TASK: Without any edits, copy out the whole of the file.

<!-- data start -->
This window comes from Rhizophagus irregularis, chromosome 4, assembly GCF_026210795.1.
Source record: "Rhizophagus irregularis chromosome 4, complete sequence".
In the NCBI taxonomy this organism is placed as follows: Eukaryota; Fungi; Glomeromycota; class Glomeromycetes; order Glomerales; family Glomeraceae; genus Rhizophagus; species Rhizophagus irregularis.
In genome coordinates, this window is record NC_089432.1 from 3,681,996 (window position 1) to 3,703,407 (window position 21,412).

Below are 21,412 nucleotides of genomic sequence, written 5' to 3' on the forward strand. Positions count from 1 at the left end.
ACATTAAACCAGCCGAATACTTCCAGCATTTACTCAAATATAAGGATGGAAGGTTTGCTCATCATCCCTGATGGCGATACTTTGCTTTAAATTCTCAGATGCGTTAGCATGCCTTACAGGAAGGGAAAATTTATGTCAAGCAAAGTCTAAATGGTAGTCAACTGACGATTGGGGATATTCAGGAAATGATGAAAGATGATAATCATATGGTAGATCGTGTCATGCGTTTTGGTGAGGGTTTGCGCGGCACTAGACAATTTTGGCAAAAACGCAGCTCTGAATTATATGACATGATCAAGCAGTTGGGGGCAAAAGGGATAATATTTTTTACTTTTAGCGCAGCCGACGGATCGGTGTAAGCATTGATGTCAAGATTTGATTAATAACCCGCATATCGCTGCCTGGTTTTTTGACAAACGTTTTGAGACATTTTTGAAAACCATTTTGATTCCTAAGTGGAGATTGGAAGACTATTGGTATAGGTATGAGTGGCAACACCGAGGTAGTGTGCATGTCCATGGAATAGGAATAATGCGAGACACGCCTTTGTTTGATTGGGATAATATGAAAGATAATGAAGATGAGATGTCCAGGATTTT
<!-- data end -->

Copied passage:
This window comes from Rhizophagus irregularis, chromosome 4, assembly GCF_026210795.1.
Source record: "Rhizophagus irregularis chromosome 4, complete sequence".
In the NCBI taxonomy this organism is placed as follows: Eukaryota; Fungi; Glomeromycota; class Glomeromycetes; order Glomerales; family Glomeraceae; genus Rhizophagus; species Rhizophagus irregularis.
In genome coordinates, this window is record NC_089432.1 from 3,681,996 (window position 1) to 3,703,407 (window position 21,412).

Below are 21,412 nucleotides of genomic sequence, written 5' to 3' on the forward strand. Positions count from 1 at the left end.
ACATTAAACCAGCCGAATACTTCCAGCATTTACTCAAATATAAGGATGGAAGGTTTGCTCATCATCCCTGATGGCGATACTTTGCTTTAAATTCTCAGATGCGTTAGCATGCCTTACAGGAAGGGAAAATTTATGTCAAGCAAAGTCTAAATGGTAGTCAACTGACGATTGGGGATATTCAGGAAATGATGAAAGATGATAATCATATGGTAGATCGTGTCATGCGTTTTGGTGAGGGTTTGCGCGGCACTAGACAATTTTGGCAAAAACGCAGCTCTGAATTATATGACATGATCAAGCAGTTGGGGGCAAAAGGGATAATATTTTTTACTTTTAGCGCAGCCGACGGATCGGTGTAAGCATTGATGTCAAGATTTGATTAATAACCCGCATATCGCTGCCTGGTTTTTTGACAAACGTTTTGAGACATTTTTGAAAACCATTTTGATTCCTAAGTGGAGATTGGAAGACTATTGGTATAGGTATGAGTGGCAACACCGAGGTAGTGTGCATGTCCATGGAATAGGAATAATGCGAGACACGCCTTTGTTTGATTGGGATAATATGAAAGATAATGAAGATGAGATGTCCAGGATTTT